We spend a day with Neil Monaghan, who heads up operations at the Archway Project in Thamesmead, London. It teaches disadvantaged and disabled young people how to fix motorbikes – and alters their lives in the process. He knows it works, because it transformed him, too
— 8.45am: Preparing the workshop
I had issues with bullying and dyslexia when I was at school. I just didn’t enjoy learning in that way. I started truanting when I was 13, followed by petty shoplifting, some drug and alcohol issues, and family problems. But I was lucky. At the top of my road was a motorcycle-repair organisation. It was old school, spit and sawdust, but with really positive male role models. I lived and breathed it. I ended up coming back to work at the Archway Project when I was 22.
— 10.00am: Young people arrive
Some of our learners are from mainstream schools, others have special educational needs, and some are here for behavioural reasons. Our key ages are 14 to 16, we have six tutors and seven classes each week. They come in full of bravado and swagger – all the chat – but you can see they’ve had a bad experience with traditional education. For some, who have been kicked out of the toughest schools, this is a last-chance saloon. But they buy into it immediately.
— 10.30am: Learning
Here, learning is 100 per cent practical. We set stations up in welding: aprons, screens and great big masks; electronics, so solder stations with wires and fuses; and mechanics, such as teaching how a clutch works. We have learning bikes, proper £7,000 racing bikes, and equipment including a metal lathe and a milling machine. We teach them that they can be good at something practical. The smallest increase in confidence can make all the difference.
We teach them that they can be good at something practical. The smallest increase in confidence can make all the difference
— 1.00pm: Lunch
It’s overalls off for lunch. There’s a real family vibe here. It’s partly to do with the appeal of dirt biking but it’s also the compassionate support we offer and the atmosphere. We rarely get issues with bullying, though there is a lot of banter! Ask the kids what they’ve been up to at the weekend or the summer holidays and “nothing” is the standard answer. But as time goes on, they open up.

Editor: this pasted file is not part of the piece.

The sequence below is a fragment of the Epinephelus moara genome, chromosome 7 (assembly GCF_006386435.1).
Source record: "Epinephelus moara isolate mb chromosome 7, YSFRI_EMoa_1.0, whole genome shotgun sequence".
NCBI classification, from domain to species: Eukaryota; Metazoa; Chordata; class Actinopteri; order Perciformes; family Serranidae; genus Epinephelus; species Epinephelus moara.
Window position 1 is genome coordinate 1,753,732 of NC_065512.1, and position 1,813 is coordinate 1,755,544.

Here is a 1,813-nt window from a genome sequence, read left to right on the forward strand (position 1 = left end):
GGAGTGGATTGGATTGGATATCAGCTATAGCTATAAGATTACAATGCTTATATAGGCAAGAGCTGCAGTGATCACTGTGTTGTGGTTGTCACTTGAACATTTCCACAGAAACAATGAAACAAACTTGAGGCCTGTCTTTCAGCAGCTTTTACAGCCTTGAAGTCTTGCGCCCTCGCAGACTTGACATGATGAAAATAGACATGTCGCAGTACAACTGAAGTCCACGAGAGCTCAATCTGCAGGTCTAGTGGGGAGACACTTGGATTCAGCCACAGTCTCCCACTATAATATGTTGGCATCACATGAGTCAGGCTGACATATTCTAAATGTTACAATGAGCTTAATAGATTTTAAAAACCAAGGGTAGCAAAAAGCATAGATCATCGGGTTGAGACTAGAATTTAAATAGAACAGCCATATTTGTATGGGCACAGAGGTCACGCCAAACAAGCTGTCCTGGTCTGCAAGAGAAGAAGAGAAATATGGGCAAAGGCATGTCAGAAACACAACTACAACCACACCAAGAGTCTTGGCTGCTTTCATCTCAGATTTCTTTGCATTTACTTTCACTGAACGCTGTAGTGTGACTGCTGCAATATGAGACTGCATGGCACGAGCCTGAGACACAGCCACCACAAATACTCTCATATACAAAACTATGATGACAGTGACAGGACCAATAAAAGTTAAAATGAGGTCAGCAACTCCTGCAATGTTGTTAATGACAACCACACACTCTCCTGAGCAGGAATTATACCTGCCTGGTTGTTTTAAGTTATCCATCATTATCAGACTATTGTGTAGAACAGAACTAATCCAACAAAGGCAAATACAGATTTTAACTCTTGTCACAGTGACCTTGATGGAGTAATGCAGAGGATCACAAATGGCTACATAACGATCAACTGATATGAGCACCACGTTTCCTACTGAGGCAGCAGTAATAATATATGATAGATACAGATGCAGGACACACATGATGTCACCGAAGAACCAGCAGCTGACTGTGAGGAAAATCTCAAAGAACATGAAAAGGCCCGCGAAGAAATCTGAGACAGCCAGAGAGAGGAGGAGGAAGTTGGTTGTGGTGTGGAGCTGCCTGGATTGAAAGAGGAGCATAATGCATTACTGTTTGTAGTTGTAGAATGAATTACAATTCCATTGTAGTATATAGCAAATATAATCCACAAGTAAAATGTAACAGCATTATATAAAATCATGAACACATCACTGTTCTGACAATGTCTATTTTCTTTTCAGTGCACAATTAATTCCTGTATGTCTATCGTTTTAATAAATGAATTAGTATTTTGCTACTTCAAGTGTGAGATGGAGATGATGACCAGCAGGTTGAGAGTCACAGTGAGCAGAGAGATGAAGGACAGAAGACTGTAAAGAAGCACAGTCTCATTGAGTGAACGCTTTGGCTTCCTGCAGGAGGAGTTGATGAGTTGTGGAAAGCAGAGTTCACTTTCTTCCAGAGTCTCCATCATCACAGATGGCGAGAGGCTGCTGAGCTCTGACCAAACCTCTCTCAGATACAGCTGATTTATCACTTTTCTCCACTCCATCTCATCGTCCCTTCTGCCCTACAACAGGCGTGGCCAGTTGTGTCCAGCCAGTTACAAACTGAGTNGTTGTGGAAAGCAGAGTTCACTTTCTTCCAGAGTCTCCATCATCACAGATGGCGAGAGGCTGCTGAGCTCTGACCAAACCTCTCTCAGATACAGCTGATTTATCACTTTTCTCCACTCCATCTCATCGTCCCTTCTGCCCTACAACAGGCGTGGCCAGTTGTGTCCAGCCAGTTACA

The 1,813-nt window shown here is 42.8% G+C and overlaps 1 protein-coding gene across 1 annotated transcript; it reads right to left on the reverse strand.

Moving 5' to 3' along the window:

— 3.00pm: Clearing up
From tidying up to their behaviour, we give the young people a lot of responsibility. This is a high-risk environment but, rather than impose strict policies and rules, we give them a lot of respect, freedom and trust. Most respond to it really well. Some have been in school for a long time, failing, failing, failing. Suddenly they realise: ‘hang on. I can repair a bike. I’m good at something.’
— 4.00pm: Planning summer camp
Every year, we choose 20 or so to come to camp in Oxfordshire. We do dirt biking all day and then sit around the fire talking about dirt biking! One guy with dyslexia and [coordination disorder] dyspraxia couldn’t even lift his leg over the bike at first. But we got him dirt biking. These kids are caught up in the struggles of living on an estate, making ends meet, problems at schools, bullying, gangs and all that pressure – and we whisk them off for five days of just having fun. It’s bloody exhausting. But it’s absolutely brilliant.
— 5.00pm: Evening session
We run evening sessions in fixing bikes, too. There tends to be lots of laughing and joking. They’re still structured, but it’s more free-flowing. Over time, we stop becoming ‘teachers’ and develop genuine friendships. All the tutors really care about the job. Most have come up through the ranks like me. They’re as hooked as the kids!
— 7.30pm: Home time
I’ve got two-year-old twins and this job can be really hard work. But it’s a privilege to see these kids growing up during really tough years. It’s a really lovely process to observe and be a part of. They might have problems with their parents, be struggling at school or living in a deprived part of town, but we see them change and grow. Without wanting to sound bigheaded, we’re really good at this. Coming here and doing it just feels good.
Interview by Lucy Purdy; photography by Travis Hodges
This feature is from issue 89 of Positive News magazine
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